Ryan McGinley’s Latest ‘Winter’ Nudes Exhibition Is Truly Ridiculous

What looks more "native" to snow than naked women?

Ryan McGinley, Eagles Cliff(2015), Photo: Ryan McGinley
Ryan McGinley, Eagles Cliff(2015),
Photo: Ryan McGinley

Ryan McGinley debuted his new “Winter” photographs at Team Gallery in the Lower East Side last week, and it must have been due to the wall-to-wall crowd at the opening that we didn’t even get a chance to read the press release until now.

The “groundbreaking” photographs depict thin, nude bodies in extreme winter conditions, something Team Gallery seems to think is the most innovative thing since, well, depicting nude bodies in more pleasant conditions (which McGinley will do in an aptly-titled show, “Fall,” opening on November 15 at Team Gallery’s Venice space).

“There is virtually no photographic or cinematic precedent for these works: to capture naked bodies in such extreme conditions took profound measures of precaution, audacity and sacrifice on the part of all involved,” reads the release.

Congratulations, Mr. McGinley, on taking “profound measures of precaution” to ensure your models didn’t catch frostbite while playing in the snow.

Installation view of Ryan McGinley's "Winter" at Team Gallery (2015) <br>Photo: courtesy Team Gallery</br>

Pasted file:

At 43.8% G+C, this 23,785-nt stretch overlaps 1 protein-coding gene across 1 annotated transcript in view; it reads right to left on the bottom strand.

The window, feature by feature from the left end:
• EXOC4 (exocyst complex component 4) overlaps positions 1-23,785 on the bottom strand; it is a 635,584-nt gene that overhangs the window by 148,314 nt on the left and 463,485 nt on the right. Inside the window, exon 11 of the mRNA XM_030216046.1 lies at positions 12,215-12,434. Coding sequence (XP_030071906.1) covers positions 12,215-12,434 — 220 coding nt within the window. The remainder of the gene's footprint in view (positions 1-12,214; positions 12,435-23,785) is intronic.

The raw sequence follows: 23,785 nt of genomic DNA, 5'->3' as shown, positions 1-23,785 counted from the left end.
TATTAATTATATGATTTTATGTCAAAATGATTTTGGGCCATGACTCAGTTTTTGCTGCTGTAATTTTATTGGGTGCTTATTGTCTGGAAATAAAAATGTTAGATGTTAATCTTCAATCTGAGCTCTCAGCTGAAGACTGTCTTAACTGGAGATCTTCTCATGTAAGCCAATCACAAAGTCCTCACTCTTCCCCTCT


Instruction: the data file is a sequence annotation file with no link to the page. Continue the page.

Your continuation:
Installation view of Ryan McGinley’s “Winter” at Team Gallery (2015).
Photo: Courtesy Team Gallery.

But then the release casually drops this claim: “Impossibly, the unclothed bodies appear native to their wintry settings.”

Ryan McGinley, <em>Plotter Kill Storm</em> (2015). <br>Photo: Ryan McGinley</br>

Ryan McGinley, Plotter Kill Storm (2015).
Photo: Ryan McGinley

In fact, the appeal of the photographs is how not native the bodies seem in their “wintry settings.” Because what looks native in “hyper-limited palettes of whites, greens, blues and greys,” you ask?

Polar bears.

Natasha Meens, <em>Belly Up Polar Bear Cub</em>(2014)<br>Photo: courtesy of National Geograpic</br>

Natasha Meens, Belly Up Polar Bear Cub (2014)
Photo: courtesy of National Geograpic.

 

Seals.

Kanchana Thamodaran, <em>Family on Ice</em> (2014).<br>Photo: courtesy of National Geographic</br>

Kanchana Thamodaran, Family on Ice (2014).
Photo: courtesy of National Geographic.

Competitive ice swimmers.

Wesley Thomas Wong, <em>Rare Sitings - Russian Juggernaut of Joy</em> (2014). <br>Photo: courtesy of National Geographic</br>

Wesley Thomas Wong, Rare Sitings – Russian Juggernaut of Joy (2014).
Photo: courtesy of National Geographic.

and residents of Nunavut territory in Northern Canada:

Western Nunaut resident.Image: Courtesy of rungloriarun.blogspot.com.

Western Nunavut resident dressed appropriately for the snow.
Image: Courtesy of rungloriarun.blogspot.com.


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